A major battle over free speech on social media is playing out in India during the pandemic

A major battle over free speech on social media is playing out in India during the pandemic

2021-05-01 12:00:00
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As the coronavirus pandemic rages in India, claiming thousands of lives, many Indians are turning to social media to demand that the government better address the public health crisis. And now the government is silencing these critics in its latest threat to the future of internet free speech in the second most populous country in the world.

In recent weeks, the Indian government has been asking companies to like Twitter removes content which is said to contain misinformation about the Covid-19 pandemic. But critics say India's political leadership under Prime Minister Narendra Modi is using the premise of misinformation to outdo and quell criticism of the government's handling of the pandemic.

A similar debate has also taken place in the US about how companies like Twitter and Facebook should moderate harmful expressions on their platforms, especially when that speech comes from world leaders. But the problem has become more intense in India, where the government is more aggressively and directly pushing tech companies to block content it is having problems with.

"Internet companies are stuck between a rock and a hard place," said Anupam Chander, a law professor at Georgetown University who focuses on the regulation of international speech online. “They are faced with a government accusing them of essentially cooperating in a violation of the law. At the same time, there are huge concerns about free speech here. "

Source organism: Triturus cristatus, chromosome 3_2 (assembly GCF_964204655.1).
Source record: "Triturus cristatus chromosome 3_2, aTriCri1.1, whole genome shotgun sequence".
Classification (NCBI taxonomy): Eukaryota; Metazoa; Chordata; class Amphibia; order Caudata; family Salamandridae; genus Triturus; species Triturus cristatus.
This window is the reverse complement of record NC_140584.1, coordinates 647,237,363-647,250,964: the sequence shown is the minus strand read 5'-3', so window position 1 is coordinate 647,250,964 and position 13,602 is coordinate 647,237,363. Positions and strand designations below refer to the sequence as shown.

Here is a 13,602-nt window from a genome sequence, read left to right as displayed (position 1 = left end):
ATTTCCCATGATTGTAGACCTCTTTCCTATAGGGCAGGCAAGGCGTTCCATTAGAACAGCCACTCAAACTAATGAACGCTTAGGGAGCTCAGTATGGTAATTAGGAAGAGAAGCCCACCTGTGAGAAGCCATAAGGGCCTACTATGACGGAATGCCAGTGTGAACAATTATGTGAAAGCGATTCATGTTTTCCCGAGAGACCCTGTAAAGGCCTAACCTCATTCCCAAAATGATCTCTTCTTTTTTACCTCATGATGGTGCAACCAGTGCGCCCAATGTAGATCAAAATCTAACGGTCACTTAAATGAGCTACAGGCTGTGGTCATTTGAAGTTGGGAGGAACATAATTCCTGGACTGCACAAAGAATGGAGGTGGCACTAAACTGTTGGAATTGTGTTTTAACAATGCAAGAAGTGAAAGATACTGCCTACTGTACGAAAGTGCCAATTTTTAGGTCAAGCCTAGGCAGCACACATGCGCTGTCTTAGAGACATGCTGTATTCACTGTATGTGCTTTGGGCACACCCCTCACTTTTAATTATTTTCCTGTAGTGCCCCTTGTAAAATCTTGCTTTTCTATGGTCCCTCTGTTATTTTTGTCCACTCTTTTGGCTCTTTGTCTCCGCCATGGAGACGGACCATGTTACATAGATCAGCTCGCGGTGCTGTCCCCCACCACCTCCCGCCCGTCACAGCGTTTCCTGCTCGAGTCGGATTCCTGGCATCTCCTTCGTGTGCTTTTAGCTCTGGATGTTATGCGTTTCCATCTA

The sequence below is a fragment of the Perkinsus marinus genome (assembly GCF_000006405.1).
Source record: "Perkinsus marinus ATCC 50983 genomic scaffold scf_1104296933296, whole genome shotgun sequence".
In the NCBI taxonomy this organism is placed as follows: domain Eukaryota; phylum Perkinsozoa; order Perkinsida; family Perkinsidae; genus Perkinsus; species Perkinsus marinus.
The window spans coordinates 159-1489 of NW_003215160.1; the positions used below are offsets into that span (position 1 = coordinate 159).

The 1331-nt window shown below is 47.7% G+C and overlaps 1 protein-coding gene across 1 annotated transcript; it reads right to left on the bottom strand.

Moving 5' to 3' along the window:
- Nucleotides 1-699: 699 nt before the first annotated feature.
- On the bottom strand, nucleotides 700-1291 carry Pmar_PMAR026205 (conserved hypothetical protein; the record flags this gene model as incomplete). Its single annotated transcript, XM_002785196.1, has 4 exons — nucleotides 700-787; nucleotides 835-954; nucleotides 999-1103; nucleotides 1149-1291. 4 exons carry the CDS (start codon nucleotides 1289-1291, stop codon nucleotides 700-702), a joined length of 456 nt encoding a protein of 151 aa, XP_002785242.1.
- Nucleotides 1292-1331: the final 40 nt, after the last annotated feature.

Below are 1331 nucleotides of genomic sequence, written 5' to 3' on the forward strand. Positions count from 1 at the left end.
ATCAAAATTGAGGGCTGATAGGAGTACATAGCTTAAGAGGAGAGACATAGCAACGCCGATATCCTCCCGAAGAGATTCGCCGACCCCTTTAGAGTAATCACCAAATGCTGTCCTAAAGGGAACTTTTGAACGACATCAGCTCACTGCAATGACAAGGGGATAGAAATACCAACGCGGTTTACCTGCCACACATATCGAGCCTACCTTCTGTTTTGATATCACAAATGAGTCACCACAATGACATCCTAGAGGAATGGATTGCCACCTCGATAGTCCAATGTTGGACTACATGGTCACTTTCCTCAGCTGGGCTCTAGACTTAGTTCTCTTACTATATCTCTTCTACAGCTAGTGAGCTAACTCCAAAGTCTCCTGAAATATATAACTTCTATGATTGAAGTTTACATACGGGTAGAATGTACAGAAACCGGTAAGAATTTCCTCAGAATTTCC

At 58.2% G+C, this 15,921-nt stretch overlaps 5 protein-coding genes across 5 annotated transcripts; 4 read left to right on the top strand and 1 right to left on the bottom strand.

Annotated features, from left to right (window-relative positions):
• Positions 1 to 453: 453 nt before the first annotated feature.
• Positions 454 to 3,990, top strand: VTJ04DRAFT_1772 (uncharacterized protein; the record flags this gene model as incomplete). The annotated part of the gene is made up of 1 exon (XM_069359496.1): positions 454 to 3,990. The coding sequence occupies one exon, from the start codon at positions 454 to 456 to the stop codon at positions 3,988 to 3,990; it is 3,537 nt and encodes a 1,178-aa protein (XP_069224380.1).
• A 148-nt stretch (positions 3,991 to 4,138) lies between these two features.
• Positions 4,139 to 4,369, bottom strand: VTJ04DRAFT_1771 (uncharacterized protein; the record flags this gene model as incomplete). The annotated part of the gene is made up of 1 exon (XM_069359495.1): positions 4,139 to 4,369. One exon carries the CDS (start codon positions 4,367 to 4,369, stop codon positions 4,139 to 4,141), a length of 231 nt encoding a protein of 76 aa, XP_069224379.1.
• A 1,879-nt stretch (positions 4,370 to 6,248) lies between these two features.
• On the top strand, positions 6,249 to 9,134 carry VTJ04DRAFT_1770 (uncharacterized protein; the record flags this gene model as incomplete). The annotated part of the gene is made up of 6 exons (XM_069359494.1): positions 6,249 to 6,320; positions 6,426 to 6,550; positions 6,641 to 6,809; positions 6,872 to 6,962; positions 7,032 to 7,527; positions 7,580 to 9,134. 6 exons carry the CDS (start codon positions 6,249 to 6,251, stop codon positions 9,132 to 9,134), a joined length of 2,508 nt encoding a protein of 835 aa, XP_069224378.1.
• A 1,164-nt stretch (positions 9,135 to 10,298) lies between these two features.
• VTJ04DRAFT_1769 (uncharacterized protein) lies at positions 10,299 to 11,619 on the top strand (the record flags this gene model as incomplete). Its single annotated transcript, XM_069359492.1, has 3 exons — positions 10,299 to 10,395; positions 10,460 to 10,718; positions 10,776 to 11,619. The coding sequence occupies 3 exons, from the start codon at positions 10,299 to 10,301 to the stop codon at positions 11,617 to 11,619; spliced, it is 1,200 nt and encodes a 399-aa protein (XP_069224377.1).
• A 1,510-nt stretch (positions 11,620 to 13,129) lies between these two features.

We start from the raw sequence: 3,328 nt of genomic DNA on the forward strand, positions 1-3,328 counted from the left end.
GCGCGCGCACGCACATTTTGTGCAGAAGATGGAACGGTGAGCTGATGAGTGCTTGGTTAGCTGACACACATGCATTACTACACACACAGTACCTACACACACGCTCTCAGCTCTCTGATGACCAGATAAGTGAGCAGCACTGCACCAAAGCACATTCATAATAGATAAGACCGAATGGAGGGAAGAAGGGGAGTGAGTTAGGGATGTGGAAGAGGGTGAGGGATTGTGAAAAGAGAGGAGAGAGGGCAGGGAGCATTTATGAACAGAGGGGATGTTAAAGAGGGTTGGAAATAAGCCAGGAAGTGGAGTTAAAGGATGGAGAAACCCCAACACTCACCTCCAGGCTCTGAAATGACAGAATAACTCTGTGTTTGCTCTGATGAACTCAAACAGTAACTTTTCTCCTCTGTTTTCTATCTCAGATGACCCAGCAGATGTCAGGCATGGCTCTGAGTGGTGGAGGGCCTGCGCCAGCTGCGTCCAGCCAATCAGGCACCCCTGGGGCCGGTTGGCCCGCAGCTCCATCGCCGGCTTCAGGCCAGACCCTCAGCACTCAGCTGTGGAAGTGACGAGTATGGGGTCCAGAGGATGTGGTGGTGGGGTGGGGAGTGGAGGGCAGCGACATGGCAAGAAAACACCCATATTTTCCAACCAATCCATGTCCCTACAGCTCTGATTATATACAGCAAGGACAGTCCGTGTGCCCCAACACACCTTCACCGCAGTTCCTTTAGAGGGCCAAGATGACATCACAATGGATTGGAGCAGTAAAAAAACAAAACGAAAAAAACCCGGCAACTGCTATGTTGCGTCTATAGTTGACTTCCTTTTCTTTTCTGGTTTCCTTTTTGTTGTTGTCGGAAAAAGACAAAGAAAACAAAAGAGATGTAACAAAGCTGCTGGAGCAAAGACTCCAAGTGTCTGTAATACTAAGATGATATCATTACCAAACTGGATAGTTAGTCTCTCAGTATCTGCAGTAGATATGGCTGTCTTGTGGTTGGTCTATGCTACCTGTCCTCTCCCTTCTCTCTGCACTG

India is the largest democracy in the world and has a history of vigorous political debate. The constitution protects people's right to freedom of expression and expression – with some exceptions, including for content it considers defamatory.

But under Modi's rule in recent years, the country has expanded its internet regulatory laws, giving it more power to censor and monitor its citizens online. The government has several levers to pressure US-based tech companies: It could arrest Facebook and Twitter personnel in India if their employers don't follow orders. In fact, India could completely rip Twitter or Facebook off the local internet in India, as it did recently TikTok and several major Chinese apps in June. And the government effectively took refuge shut down the internet in Kashmir in February 2020, when it sought to calm political disagreements in the region.

Now, tensions between American social media companies and the Indian government have reached an all-time high due to the fierce debate over Modi's handling of the Covid-19 pandemic. And what happens next could determine whether Indians will continue to have the same kind of access to a relatively open social media environment or whether the walls around what people are allowed to say online will close even more in India. Some fear that the country may become more like China, where the government tightly controls its residents' access to information and where US technology giants such as Google and Facebook have tried – but failed – to operate successfully.

What happened to recent deletions?

In recent days, Twitter and Facebook have removed or blocked political content critical of the Indian government.

Facebook confirmed that on Wednesday temporarily blocked messages with a #ResignModi hashtag in India, but later it said it was a mistake due to content related to the hashtag violating the policy. Facebook has since restored access to the hashtag.

Facebook declined to comment on how many or what takedown requests it has received from the Indian government in recent weeks. A source familiar with the company said that Facebook took away only a small fraction of the total number of requests received.

Unlike Facebook, Twitter is more transparent and makes removal requests public through an outside organization, Lumen. Twitter acknowledged that the Indian government has asked her to delete a few dozen tweets recently, dealing with the Covid-19 pandemic in India, as first reported by Indian news site MediaNama.